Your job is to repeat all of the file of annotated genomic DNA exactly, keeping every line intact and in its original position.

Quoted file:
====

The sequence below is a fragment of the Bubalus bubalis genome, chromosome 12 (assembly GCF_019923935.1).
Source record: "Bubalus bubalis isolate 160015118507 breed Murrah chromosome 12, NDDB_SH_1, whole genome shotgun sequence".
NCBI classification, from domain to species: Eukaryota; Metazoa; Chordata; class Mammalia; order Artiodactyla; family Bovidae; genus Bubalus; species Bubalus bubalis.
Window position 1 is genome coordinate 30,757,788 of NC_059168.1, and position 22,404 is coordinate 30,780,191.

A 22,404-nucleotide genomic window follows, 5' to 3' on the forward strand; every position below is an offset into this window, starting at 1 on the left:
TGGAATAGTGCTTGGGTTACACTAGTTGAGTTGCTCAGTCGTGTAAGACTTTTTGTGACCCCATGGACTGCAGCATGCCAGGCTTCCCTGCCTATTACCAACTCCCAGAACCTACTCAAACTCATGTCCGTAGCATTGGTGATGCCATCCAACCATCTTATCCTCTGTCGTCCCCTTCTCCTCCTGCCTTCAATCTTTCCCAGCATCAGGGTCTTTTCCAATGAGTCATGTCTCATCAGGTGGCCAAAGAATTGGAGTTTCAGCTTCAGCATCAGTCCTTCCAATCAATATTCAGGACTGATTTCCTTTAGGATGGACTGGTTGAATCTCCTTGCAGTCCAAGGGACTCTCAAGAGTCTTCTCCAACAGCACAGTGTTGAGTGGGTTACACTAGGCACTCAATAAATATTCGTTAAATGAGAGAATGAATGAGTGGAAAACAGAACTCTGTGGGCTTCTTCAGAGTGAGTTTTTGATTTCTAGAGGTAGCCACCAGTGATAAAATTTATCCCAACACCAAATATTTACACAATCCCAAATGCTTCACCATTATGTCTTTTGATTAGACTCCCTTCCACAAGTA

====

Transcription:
The sequence below is a fragment of the Bubalus bubalis genome, chromosome 12 (assembly GCF_019923935.1).
Source record: "Bubalus bubalis isolate 160015118507 breed Murrah chromosome 12, NDDB_SH_1, whole genome shotgun sequence".
NCBI classification, from domain to species: Eukaryota; Metazoa; Chordata; class Mammalia; order Artiodactyla; family Bovidae; genus Bubalus; species Bubalus bubalis.
Window position 1 is genome coordinate 30,757,788 of NC_059168.1, and position 22,404 is coordinate 30,780,191.

A 22,404-nucleotide genomic window follows, 5' to 3' on the forward strand; every position below is an offset into this window, starting at 1 on the left:
TGGAATAGTGCTTGGGTTACACTAGTTGAGTTGCTCAGTCGTGTAAGACTTTTTGTGACCCCATGGACTGCAGCATGCCAGGCTTCCCTGCCTATTACCAACTCCCAGAACCTACTCAAACTCATGTCCGTAGCATTGGTGATGCCATCCAACCATCTTATCCTCTGTCGTCCCCTTCTCCTCCTGCCTTCAATCTTTCCCAGCATCAGGGTCTTTTCCAATGAGTCATGTCTCATCAGGTGGCCAAAGAATTGGAGTTTCAGCTTCAGCATCAGTCCTTCCAATCAATATTCAGGACTGATTTCCTTTAGGATGGACTGGTTGAATCTCCTTGCAGTCCAAGGGACTCTCAAGAGTCTTCTCCAACAGCACAGTGTTGAGTGGGTTACACTAGGCACTCAATAAATATTCGTTAAATGAGAGAATGAATGAGTGGAAAACAGAACTCTGTGGGCTTCTTCAGAGTGAGTTTTTGATTTCTAGAGGTAGCCACCAGTGATAAAATTTATCCCAACACCAAATATTTACACAATCCCAAATGCTTCACCATTATGTCTTTTGATTAGACTCCCTTCCACAAGTA